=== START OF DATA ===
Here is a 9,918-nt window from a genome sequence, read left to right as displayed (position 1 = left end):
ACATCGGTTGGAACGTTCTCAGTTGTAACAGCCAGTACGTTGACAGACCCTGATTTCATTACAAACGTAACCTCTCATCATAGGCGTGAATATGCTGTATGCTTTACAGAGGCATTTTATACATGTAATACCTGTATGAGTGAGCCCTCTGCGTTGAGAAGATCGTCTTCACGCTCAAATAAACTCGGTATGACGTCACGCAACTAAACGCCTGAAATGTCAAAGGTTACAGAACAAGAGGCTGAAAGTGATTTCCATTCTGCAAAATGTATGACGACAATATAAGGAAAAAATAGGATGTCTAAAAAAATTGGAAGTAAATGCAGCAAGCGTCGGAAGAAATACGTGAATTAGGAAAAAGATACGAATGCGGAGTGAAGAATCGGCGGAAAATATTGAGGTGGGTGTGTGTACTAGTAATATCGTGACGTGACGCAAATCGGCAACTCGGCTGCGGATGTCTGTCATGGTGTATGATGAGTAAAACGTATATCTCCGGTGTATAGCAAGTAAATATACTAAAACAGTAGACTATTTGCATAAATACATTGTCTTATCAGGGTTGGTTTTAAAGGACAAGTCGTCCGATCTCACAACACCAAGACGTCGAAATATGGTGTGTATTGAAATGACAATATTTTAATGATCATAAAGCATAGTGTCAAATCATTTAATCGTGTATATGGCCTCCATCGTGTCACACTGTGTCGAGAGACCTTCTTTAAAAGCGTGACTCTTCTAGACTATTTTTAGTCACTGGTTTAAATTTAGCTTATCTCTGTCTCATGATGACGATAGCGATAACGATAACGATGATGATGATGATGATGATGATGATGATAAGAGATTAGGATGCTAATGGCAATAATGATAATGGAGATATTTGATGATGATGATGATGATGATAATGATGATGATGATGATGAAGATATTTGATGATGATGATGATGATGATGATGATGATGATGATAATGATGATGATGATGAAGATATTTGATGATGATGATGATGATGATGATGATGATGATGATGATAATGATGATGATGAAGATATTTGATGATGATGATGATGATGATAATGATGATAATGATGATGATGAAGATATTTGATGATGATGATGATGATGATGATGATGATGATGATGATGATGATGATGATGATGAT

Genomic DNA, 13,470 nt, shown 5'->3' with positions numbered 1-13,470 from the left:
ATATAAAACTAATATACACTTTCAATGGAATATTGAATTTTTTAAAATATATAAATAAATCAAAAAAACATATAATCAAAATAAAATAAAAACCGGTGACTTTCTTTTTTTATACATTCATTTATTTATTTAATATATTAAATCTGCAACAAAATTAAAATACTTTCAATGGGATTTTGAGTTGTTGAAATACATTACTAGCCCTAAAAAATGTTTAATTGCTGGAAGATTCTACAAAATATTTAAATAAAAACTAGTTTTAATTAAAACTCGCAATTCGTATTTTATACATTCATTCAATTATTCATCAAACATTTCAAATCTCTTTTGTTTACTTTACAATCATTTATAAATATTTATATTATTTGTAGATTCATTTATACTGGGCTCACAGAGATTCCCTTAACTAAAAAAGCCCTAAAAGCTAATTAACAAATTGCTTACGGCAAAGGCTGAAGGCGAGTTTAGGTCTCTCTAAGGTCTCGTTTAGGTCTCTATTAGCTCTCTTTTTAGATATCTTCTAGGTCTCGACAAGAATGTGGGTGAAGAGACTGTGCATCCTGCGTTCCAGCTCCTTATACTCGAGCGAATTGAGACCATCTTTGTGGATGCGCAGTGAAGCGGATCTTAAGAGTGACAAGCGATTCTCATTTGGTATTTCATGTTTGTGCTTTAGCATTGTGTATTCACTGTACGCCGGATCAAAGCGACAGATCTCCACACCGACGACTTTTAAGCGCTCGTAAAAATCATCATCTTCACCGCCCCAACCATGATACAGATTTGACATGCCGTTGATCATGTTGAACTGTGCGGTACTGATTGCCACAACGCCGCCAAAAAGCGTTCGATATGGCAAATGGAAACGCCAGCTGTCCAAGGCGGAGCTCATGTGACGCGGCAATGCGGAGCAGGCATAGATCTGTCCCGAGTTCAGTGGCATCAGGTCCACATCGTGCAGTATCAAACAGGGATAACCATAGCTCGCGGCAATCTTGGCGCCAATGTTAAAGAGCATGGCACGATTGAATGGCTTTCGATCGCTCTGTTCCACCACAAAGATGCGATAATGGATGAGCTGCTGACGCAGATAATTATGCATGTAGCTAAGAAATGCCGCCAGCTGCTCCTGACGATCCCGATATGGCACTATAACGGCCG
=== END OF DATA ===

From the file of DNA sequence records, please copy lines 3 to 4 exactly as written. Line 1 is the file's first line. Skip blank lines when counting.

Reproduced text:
Genomic DNA, 13,470 nt, shown 5'->3' with positions numbered 1-13,470 from the left:
ATATAAAACTAATATACACTTTCAATGGAATATTGAATTTTTTAAAATATATAAATAAATCAAAAAAACATATAATCAAAATAAAATAAAAACCGGTGACTTTCTTTTTTTATACATTCATTTATTTATTTAATATATTAAATCTGCAACAAAATTAAAATACTTTCAATGGGATTTTGAGTTGTTGAAATACATTACTAGCCCTAAAAAATGTTTAATTGCTGGAAGATTCTACAAAATATTTAAATAAAAACTAGTTTTAATTAAAACTCGCAATTCGTATTTTATACATTCATTCAATTATTCATCAAACATTTCAAATCTCTTTTGTTTACTTTACAATCATTTATAAATATTTATATTATTTGTAGATTCATTTATACTGGGCTCACAGAGATTCCCTTAACTAAAAAAGCCCTAAAAGCTAATTAACAAATTGCTTACGGCAAAGGCTGAAGGCGAGTTTAGGTCTCTCTAAGGTCTCGTTTAGGTCTCTATTAGCTCTCTTTTTAGATATCTTCTAGGTCTCGACAAGAATGTGGGTGAAGAGACTGTGCATCCTGCGTTCCAGCTCCTTATACTCGAGCGAATTGAGACCATCTTTGTGGATGCGCAGTGAAGCGGATCTTAAGAGTGACAAGCGATTCTCATTTGGTATTTCATGTTTGTGCTTTAGCATTGTGTATTCACTGTACGCCGGATCAAAGCGACAGATCTCCACACCGACGACTTTTAAGCGCTCGTAAAAATCATCATCTTCACCGCCCCAACCATGATACAGATTTGACATGCCGTTGATCATGTTGAACTGTGCGGTACTGATTGCCACAACGCCGCCAAAAAGCGTTCGATATGGCAAATGGAAACGCCAGCTGTCCAAGGCGGAGCTCATGTGACGCGGCAATGCGGAGCAGGCATAGATCTGTCCCGAGTTCAGTGGCATCAGGTCCACATCGTGCAGTATCAAACAGGGATAACCATAGCTCGCGGCAATCTTGGCGCCAATGTTAAAGAGCATGGCACGATTGAATGGCTTTCGATCGCTCTGTTCCACCACAAAGATGCGATAATGGATGAGCTGCTGACGCAGATAATTATGCATGTAGCTAAGAAATGCCGCCAGCTGCTCCTGACGATCCCGATATGGCACTATAACGGCCG